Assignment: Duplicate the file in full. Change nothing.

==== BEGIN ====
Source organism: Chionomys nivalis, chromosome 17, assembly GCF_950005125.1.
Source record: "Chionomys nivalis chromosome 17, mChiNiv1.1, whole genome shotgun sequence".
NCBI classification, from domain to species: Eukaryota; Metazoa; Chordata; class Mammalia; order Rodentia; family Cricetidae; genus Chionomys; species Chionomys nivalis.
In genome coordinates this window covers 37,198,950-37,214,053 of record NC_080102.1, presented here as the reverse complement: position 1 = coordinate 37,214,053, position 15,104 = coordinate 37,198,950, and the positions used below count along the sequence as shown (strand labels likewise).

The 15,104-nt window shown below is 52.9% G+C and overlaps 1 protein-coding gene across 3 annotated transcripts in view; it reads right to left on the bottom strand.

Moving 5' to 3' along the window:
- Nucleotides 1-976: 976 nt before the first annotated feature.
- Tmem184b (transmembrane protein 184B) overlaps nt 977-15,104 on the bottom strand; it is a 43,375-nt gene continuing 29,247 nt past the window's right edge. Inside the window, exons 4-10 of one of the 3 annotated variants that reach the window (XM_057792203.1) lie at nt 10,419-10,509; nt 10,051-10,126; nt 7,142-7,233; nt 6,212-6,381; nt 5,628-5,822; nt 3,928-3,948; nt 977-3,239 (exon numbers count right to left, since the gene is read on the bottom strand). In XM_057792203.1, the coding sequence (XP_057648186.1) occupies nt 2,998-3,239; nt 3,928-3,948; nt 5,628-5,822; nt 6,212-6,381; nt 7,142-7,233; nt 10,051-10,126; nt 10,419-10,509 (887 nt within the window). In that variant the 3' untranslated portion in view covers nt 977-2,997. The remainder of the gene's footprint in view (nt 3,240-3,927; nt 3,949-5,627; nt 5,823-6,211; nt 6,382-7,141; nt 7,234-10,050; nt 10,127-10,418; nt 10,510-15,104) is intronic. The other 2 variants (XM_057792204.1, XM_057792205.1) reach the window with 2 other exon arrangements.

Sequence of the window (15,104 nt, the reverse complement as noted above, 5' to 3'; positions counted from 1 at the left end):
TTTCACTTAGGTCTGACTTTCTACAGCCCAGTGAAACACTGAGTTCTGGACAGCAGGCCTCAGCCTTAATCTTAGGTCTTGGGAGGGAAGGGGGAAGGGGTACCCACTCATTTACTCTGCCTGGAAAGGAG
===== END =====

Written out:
Source organism: Chionomys nivalis, chromosome 17, assembly GCF_950005125.1.
Source record: "Chionomys nivalis chromosome 17, mChiNiv1.1, whole genome shotgun sequence".
NCBI classification, from domain to species: Eukaryota; Metazoa; Chordata; class Mammalia; order Rodentia; family Cricetidae; genus Chionomys; species Chionomys nivalis.
In genome coordinates this window covers 37,198,950-37,214,053 of record NC_080102.1, presented here as the reverse complement: position 1 = coordinate 37,214,053, position 15,104 = coordinate 37,198,950, and the positions used below count along the sequence as shown (strand labels likewise).

The 15,104-nt window shown below is 52.9% G+C and overlaps 1 protein-coding gene across 3 annotated transcripts in view; it reads right to left on the bottom strand.

Moving 5' to 3' along the window:
- Nucleotides 1-976: 976 nt before the first annotated feature.
- Tmem184b (transmembrane protein 184B) overlaps nt 977-15,104 on the bottom strand; it is a 43,375-nt gene continuing 29,247 nt past the window's right edge. Inside the window, exons 4-10 of one of the 3 annotated variants that reach the window (XM_057792203.1) lie at nt 10,419-10,509; nt 10,051-10,126; nt 7,142-7,233; nt 6,212-6,381; nt 5,628-5,822; nt 3,928-3,948; nt 977-3,239 (exon numbers count right to left, since the gene is read on the bottom strand). In XM_057792203.1, the coding sequence (XP_057648186.1) occupies nt 2,998-3,239; nt 3,928-3,948; nt 5,628-5,822; nt 6,212-6,381; nt 7,142-7,233; nt 10,051-10,126; nt 10,419-10,509 (887 nt within the window). In that variant the 3' untranslated portion in view covers nt 977-2,997. The remainder of the gene's footprint in view (nt 3,240-3,927; nt 3,949-5,627; nt 5,823-6,211; nt 6,382-7,141; nt 7,234-10,050; nt 10,127-10,418; nt 10,510-15,104) is intronic. The other 2 variants (XM_057792204.1, XM_057792205.1) reach the window with 2 other exon arrangements.

Sequence of the window (15,104 nt, the reverse complement as noted above, 5' to 3'; positions counted from 1 at the left end):
TTTCACTTAGGTCTGACTTTCTACAGCCCAGTGAAACACTGAGTTCTGGACAGCAGGCCTCAGCCTTAATCTTAGGTCTTGGGAGGGAAGGGGGAAGGGGTACCCACTCATTTACTCTGCCTGGAAAGGAG